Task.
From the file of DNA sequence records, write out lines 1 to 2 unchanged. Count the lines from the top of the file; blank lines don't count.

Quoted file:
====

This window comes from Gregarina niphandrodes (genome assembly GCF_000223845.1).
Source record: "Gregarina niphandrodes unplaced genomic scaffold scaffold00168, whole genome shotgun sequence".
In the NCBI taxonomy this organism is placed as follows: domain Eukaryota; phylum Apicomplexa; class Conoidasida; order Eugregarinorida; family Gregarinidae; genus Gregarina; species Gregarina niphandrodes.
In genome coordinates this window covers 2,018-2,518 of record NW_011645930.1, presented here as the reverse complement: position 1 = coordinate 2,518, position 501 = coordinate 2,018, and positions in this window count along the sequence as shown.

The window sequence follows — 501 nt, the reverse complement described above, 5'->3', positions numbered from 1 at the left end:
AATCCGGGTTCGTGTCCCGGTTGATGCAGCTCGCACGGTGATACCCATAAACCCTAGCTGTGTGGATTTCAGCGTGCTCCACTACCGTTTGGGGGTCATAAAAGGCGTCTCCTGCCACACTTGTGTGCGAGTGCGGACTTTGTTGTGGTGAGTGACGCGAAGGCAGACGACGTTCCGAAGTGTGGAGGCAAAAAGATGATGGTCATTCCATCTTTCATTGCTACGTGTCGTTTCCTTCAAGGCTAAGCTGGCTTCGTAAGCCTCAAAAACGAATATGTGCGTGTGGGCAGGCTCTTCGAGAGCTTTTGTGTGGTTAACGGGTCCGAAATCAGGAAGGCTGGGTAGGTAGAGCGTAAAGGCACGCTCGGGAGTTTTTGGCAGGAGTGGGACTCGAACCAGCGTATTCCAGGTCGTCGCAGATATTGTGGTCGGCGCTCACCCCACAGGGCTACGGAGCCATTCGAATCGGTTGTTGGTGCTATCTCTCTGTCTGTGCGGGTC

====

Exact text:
This window comes from Gregarina niphandrodes (genome assembly GCF_000223845.1).
Source record: "Gregarina niphandrodes unplaced genomic scaffold scaffold00168, whole genome shotgun sequence".